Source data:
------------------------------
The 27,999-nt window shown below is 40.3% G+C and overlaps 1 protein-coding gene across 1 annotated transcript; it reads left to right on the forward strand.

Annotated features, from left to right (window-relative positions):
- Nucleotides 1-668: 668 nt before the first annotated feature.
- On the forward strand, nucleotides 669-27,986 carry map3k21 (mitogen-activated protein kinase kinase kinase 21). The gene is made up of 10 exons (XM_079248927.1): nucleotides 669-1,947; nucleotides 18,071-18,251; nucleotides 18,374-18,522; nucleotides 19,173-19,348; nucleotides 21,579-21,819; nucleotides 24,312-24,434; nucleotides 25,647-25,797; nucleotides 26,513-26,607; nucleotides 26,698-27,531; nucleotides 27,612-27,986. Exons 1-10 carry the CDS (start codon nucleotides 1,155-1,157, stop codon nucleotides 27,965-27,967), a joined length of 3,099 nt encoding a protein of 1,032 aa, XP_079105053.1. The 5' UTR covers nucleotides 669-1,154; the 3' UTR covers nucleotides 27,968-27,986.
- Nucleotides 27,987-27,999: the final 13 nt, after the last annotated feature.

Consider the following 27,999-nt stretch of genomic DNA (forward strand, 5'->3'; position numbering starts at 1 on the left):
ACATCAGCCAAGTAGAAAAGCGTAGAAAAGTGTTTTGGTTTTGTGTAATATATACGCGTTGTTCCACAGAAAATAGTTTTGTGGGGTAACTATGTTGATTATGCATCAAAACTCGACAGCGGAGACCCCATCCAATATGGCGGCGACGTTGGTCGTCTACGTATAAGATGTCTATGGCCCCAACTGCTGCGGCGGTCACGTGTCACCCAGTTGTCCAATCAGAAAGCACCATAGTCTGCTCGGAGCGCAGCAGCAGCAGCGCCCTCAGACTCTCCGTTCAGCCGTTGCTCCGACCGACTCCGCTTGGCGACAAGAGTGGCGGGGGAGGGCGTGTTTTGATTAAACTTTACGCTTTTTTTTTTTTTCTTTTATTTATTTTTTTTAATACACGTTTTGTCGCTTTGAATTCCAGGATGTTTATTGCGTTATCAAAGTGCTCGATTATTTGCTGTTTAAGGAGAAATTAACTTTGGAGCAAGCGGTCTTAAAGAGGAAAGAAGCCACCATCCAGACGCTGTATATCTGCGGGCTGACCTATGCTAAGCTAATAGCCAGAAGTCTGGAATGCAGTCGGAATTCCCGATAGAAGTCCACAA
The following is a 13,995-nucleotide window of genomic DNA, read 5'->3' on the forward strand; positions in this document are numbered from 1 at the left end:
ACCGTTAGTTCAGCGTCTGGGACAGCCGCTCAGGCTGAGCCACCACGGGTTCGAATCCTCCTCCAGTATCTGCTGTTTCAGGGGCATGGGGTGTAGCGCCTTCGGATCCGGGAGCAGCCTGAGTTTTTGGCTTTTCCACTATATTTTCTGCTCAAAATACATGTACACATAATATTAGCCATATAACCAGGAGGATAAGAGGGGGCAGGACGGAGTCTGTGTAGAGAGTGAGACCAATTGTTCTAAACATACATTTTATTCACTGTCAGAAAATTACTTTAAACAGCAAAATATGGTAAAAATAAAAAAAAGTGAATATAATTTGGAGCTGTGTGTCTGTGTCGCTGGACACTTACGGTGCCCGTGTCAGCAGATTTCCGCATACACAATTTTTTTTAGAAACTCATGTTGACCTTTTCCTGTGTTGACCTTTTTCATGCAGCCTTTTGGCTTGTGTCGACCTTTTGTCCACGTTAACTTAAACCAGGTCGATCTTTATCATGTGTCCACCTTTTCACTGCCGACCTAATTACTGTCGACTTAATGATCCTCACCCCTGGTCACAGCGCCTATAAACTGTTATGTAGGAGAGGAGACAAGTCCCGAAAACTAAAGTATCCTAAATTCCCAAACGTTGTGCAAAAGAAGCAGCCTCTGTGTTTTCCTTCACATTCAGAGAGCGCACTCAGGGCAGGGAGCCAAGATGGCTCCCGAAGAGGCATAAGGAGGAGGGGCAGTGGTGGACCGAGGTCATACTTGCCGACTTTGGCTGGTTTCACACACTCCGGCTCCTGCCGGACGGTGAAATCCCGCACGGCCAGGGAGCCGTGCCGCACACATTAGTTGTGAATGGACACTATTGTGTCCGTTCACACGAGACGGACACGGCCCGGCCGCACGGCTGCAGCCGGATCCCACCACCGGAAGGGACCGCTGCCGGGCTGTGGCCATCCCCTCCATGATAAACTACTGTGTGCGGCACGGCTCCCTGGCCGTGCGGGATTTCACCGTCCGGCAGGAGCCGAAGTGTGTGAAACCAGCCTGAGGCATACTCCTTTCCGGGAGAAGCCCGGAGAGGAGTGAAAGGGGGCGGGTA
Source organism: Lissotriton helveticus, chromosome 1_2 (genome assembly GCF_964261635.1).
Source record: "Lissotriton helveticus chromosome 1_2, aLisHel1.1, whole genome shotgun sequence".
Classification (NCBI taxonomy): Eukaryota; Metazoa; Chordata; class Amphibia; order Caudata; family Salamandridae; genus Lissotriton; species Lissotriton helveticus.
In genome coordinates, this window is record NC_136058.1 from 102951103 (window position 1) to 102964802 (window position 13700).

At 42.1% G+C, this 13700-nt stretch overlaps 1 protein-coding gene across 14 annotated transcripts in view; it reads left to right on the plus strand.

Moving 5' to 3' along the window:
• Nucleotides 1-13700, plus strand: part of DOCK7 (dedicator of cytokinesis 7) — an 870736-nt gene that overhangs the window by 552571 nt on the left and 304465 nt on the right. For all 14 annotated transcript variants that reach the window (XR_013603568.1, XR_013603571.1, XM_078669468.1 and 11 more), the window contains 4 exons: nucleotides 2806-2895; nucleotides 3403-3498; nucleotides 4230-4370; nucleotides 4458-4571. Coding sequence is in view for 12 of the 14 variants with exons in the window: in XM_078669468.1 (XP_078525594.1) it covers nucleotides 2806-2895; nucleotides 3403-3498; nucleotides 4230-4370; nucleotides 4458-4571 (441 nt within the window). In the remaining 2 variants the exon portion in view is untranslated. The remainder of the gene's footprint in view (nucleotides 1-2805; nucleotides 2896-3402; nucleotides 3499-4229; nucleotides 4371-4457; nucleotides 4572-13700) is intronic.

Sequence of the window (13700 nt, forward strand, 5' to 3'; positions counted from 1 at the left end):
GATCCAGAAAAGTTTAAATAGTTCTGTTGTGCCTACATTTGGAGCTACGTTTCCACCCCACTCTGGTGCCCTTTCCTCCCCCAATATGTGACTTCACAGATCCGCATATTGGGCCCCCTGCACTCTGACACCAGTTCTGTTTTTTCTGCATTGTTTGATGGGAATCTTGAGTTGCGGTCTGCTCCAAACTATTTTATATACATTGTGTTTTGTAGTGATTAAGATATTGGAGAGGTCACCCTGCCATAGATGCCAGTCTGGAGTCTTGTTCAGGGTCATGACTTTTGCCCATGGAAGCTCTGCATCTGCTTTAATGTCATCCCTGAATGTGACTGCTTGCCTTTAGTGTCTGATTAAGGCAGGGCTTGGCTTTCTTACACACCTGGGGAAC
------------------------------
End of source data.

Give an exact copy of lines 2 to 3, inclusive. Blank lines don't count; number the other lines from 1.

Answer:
Annotated features, from left to right (window-relative positions):
- Nucleotides 1-668: 668 nt before the first annotated feature.